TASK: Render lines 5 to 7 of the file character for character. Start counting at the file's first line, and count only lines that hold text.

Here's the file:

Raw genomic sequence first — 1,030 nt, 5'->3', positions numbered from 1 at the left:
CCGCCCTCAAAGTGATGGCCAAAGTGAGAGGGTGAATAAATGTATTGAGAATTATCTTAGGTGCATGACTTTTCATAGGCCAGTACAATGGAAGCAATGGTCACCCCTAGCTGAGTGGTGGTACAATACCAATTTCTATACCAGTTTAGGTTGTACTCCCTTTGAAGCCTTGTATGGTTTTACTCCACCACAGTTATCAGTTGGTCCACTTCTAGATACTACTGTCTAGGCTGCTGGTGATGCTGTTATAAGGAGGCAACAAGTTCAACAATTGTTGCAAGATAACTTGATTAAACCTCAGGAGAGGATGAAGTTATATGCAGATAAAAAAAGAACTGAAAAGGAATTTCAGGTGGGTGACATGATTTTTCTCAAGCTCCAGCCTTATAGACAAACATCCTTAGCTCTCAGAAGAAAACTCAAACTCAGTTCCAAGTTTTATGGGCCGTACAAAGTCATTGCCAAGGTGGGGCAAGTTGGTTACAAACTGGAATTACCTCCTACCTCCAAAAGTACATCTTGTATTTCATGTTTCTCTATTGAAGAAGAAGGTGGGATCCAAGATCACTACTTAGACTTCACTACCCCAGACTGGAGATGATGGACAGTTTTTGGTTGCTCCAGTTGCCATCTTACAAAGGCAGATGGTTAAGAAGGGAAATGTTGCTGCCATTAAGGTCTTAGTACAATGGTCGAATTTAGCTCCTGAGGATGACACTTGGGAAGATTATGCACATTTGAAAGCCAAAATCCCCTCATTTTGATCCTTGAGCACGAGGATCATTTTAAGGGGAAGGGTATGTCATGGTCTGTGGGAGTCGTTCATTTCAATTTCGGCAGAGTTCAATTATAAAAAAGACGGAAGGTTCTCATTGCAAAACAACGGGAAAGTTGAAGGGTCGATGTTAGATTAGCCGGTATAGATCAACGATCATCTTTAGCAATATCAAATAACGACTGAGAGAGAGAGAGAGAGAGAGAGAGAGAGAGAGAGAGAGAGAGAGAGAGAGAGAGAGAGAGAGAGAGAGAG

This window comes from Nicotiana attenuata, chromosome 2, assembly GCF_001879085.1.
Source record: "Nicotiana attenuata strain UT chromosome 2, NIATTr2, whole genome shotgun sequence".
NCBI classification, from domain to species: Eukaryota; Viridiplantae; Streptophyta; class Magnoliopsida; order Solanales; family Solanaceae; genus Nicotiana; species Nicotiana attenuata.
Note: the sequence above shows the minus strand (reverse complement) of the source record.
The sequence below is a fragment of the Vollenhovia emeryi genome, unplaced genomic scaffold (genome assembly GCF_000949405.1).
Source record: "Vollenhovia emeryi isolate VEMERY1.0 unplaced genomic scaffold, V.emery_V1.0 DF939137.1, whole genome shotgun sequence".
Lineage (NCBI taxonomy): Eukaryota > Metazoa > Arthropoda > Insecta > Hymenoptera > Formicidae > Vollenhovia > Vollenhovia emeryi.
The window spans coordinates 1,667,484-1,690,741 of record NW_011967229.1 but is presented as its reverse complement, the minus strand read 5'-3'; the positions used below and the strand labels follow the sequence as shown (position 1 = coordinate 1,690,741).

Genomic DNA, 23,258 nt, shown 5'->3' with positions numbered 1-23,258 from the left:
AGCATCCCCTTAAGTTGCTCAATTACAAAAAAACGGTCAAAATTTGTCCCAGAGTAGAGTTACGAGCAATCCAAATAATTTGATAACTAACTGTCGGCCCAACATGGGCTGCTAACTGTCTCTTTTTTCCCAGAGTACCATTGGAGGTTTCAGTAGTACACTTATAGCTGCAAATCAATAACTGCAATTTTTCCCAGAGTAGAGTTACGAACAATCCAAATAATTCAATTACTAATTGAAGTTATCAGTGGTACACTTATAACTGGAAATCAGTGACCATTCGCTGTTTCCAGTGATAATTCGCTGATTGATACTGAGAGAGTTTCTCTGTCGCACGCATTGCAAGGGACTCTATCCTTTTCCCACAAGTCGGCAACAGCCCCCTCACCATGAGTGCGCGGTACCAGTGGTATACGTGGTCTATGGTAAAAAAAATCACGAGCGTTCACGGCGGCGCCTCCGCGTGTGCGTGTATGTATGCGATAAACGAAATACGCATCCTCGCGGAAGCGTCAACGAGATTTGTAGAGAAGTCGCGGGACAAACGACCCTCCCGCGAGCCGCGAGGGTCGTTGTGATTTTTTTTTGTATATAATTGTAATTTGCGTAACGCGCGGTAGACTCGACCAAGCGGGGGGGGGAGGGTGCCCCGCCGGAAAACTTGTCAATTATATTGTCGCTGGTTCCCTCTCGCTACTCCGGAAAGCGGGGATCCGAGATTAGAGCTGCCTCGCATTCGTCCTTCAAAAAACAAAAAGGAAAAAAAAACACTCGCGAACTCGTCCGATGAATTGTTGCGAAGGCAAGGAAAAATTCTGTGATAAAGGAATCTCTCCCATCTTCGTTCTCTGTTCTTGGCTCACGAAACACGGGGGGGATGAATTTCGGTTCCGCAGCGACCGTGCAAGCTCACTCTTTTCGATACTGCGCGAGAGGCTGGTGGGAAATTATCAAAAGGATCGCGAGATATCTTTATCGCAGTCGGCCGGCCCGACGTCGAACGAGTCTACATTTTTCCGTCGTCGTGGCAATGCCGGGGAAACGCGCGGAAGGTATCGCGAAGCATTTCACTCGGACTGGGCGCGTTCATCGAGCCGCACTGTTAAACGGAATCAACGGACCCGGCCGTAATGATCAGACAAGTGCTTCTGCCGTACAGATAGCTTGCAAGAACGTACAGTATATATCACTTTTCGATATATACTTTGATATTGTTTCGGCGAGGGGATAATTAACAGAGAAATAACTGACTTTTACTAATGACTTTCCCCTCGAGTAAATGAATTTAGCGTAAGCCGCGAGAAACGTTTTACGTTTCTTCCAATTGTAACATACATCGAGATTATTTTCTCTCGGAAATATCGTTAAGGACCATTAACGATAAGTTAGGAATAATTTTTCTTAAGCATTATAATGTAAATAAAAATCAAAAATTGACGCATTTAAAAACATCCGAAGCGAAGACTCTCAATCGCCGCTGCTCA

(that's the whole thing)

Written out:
NCBI classification, from domain to species: Eukaryota; Viridiplantae; Streptophyta; class Magnoliopsida; order Solanales; family Solanaceae; genus Nicotiana; species Nicotiana attenuata.
Note: the sequence above shows the minus strand (reverse complement) of the source record.
The sequence below is a fragment of the Vollenhovia emeryi genome, unplaced genomic scaffold (genome assembly GCF_000949405.1).